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Sustainable Development: The Spiritual Dimension

STATEMENTS OF THE BAHÁ'Í INTERNATIONAL COMMUNITY

SUSTAINABLE DEVELOPMENT:
THE SPIRITUAL DIMENSION

A statement by the Bahá'í International Community to the first session of the Preparatory Committee
of the World Summit on Sustainable Development,
30 April -2 May, 2001, New York


Some nine years ago, over the course of the Earth Summit process, the governments of the world, with significant contributions from global civil society, crafted Agenda 21, a remarkably forward-looking strategy for the achievement of sustainable development world wide.

Some nine years later, the work of determining the next steps in the evolution of Agenda 211 has been placed upon the shoulders of the World Summit on Sustainable Development. The Summit has been called to "identify major constraints hindering the implementation of Agenda 21" and to "address new challenges and opportunities that have emerged since the United Nations Conference on Environment and Development."2 It is in identifying these major constraints, challenges and opportunities that the Summit's Preparatory Committee (PrepCom) must necessarily come face to face with spiritual issues.

"No matter how far the material world advances," the Bahá'í Writings state, "it cannot establish the happiness of mankind." Only when material and spiritual civilization are linked and coordinated will happiness be assured "for in material civilization good and evil advance together and maintain the same pace." 3

The Bahá'í International Community is convinced that unless and until spiritual issues become central to the development process, the establishment of a sustainable global civilization will prove impossible. For the vast majority of the world's people the idea that human nature is fundamentally spiritual is an incontrovertible truth. Indeed, this perception of reality is the defining cultural experience for most of the world's people and is inseparable from how they perceive themselves and the world around them4. It is, therefore, only by bringing a focus on the spiritual dimension of human reality that development policies and programs can truly reflect the experiences, conditions and aspirations of the planet's inhabitants and elicit their heartfelt support and active participation.

On the one hand, the governments of the world have, collectively, begun to acknowledge a spiritual dimension to development. This can be seen in the global action plans that emerged from the great world conferences held in the 1990's by the United Nations. Agenda 21, for example, calls for "social, economic and spiritual development,"5 recognizing that "individuals should be allowed to develop their full potential, including healthy physical, mental and spiritual development." Subsequent declarations and action plans have reinforced this call and gone further. For example, in the Copenhagen Declaration the governments of the world unambiguously affirm that "our societies must respond more effectively to the material and spiritual needs of individuals, their families and the communities in which they live". not only as a matter of urgency but also as a matter of sustained and unshakeable commitment through the years ahead."6 In the Beijing Platform for Action they agree that "[r]eligion, spirituality and belief play a central role in the lives of millions of women and men, in the way they live and in the aspirations they have for the future."7 And in the Habitat Agenda, the world's governments commit to "achieving a world of greater stability and peace, built on ethical and spiritual vision." 8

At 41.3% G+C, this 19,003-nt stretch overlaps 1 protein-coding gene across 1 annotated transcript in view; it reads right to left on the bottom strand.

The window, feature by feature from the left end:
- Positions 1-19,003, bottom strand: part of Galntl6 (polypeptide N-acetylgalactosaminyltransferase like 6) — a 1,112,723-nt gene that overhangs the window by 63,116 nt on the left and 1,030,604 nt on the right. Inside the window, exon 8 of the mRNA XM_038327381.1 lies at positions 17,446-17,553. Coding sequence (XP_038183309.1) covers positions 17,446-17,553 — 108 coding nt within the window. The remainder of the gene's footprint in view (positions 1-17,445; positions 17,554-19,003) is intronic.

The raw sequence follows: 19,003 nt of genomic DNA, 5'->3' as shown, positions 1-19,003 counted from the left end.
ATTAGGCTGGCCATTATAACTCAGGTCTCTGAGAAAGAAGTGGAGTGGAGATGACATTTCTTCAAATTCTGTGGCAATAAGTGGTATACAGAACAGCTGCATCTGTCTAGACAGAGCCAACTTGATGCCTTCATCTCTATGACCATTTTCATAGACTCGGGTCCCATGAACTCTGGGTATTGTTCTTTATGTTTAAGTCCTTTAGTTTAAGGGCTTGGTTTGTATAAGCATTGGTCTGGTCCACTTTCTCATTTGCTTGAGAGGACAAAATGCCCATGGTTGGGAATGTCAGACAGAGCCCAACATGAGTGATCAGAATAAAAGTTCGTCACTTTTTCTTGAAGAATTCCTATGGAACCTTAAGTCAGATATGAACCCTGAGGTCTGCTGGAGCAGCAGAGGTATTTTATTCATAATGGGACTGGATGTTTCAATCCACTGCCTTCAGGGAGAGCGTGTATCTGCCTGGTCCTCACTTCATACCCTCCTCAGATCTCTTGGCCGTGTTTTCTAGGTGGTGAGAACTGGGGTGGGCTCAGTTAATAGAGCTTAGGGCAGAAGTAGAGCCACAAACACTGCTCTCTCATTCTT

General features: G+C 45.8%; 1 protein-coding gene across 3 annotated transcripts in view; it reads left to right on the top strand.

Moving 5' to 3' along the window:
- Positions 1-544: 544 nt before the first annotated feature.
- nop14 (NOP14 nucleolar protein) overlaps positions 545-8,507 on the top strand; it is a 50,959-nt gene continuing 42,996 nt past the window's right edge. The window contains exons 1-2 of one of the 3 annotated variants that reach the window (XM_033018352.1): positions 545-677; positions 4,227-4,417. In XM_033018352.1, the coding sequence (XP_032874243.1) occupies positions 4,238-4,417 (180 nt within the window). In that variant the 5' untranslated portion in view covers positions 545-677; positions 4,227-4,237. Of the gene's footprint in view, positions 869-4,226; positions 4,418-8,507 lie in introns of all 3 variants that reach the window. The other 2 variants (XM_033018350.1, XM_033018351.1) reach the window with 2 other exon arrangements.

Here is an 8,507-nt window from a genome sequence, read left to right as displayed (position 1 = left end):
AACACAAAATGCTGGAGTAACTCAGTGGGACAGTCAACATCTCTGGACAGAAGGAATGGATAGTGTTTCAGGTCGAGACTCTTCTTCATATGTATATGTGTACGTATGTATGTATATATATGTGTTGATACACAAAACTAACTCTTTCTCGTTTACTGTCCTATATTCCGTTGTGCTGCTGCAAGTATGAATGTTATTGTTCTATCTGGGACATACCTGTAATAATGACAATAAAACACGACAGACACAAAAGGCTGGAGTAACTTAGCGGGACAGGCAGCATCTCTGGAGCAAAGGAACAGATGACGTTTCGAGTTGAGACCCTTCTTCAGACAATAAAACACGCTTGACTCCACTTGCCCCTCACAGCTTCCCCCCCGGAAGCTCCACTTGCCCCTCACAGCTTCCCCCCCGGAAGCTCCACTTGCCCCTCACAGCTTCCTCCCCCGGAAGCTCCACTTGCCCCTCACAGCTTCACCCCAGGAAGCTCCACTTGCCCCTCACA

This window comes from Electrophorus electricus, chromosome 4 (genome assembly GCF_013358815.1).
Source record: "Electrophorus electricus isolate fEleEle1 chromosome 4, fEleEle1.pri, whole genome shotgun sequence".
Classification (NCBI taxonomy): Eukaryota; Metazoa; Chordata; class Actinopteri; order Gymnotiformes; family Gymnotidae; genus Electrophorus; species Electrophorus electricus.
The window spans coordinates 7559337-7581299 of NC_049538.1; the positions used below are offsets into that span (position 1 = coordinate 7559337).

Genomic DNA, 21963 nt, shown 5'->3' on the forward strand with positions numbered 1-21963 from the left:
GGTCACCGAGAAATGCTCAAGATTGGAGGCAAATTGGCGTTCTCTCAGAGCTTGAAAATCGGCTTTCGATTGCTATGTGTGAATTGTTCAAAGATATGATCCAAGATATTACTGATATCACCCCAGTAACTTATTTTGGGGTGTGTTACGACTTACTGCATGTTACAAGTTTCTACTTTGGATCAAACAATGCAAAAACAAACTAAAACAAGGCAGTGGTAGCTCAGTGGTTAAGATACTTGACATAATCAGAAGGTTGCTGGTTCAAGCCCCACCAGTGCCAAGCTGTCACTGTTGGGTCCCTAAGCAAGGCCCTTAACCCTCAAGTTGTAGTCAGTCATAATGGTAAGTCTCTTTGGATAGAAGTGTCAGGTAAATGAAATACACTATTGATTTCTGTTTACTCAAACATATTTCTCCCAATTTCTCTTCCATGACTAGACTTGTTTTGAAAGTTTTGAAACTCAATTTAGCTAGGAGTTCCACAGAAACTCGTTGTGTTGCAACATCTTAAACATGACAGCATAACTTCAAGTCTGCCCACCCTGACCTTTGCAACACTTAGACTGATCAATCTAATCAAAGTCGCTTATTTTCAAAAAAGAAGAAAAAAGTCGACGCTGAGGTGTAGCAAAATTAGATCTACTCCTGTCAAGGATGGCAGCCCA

On the other hand, beyond such general statements and commitments, these global agreements offer little understanding of what the terms "spirituality," "spiritual vision," and "spiritual development" mean in principle or in practice. If, indeed, spirituality is as crucial to sustainable development as these global action plans have avowed, then it is time to move beyond generalities, to explore, in depth, the spiritual principles at the heart of development and to consider fully their ramifications for all stages of the development process.